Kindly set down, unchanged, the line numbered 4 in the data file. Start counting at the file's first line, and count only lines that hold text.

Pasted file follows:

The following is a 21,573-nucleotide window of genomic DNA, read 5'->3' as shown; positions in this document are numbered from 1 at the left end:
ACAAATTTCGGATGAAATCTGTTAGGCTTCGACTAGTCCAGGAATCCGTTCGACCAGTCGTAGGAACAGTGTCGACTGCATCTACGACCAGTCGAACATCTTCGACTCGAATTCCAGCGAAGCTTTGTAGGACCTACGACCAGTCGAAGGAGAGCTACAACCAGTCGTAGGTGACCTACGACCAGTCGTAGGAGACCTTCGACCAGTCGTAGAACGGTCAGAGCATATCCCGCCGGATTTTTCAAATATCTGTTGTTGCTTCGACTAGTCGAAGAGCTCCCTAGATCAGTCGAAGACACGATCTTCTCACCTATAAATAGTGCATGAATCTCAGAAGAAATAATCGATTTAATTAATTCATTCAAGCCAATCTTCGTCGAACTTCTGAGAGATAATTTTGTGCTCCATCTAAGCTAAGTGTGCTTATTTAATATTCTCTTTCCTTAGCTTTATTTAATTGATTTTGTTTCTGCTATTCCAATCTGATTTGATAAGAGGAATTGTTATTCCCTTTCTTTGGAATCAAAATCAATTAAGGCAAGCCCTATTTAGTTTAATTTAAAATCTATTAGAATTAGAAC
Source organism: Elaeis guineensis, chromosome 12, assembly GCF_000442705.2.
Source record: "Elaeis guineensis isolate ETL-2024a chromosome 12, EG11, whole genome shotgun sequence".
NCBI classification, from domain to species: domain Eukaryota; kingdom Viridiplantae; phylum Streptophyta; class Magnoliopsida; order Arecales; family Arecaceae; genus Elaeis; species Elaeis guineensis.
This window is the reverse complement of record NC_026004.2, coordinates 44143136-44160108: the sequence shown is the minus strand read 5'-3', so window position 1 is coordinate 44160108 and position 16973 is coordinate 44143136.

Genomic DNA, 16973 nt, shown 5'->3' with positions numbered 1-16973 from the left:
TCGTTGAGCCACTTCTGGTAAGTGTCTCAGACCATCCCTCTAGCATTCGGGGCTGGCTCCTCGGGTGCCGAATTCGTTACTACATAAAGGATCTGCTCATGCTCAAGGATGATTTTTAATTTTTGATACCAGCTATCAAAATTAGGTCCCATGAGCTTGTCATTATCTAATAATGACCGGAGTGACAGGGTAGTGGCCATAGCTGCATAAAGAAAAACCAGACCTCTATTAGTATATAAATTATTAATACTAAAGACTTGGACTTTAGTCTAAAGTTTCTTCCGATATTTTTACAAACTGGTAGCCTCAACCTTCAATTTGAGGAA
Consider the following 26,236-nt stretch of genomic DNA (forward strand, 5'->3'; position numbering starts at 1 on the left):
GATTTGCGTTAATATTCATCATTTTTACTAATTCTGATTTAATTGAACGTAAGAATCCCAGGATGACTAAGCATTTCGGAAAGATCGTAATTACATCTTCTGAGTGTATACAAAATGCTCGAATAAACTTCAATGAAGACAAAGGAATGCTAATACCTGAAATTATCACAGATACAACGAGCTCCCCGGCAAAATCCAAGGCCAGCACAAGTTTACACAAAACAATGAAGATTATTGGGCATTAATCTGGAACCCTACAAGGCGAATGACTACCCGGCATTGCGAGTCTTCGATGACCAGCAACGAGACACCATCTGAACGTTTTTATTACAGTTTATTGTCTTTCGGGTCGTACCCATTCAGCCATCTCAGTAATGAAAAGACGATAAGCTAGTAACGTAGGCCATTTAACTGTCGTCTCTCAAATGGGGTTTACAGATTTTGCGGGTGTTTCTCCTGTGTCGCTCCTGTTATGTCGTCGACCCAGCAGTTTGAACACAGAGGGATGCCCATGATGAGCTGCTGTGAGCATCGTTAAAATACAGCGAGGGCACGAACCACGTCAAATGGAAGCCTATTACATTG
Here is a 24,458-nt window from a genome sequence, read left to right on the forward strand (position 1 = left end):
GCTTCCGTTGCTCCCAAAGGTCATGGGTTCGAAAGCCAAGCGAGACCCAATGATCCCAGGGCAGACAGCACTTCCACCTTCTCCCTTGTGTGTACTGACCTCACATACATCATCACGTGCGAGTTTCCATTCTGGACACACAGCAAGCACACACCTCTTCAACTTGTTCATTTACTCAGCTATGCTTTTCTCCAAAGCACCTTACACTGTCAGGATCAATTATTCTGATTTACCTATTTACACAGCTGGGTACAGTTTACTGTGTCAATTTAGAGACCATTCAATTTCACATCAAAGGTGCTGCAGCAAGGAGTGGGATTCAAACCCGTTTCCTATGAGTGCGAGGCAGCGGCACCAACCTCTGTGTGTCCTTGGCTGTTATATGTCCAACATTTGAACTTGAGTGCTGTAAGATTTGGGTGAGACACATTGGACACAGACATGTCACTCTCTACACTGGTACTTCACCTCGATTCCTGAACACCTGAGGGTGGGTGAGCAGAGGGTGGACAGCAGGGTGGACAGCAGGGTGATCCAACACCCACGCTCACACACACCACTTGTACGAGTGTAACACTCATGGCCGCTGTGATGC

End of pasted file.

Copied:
Source record: "Elaeis guineensis isolate ETL-2024a chromosome 12, EG11, whole genome shotgun sequence".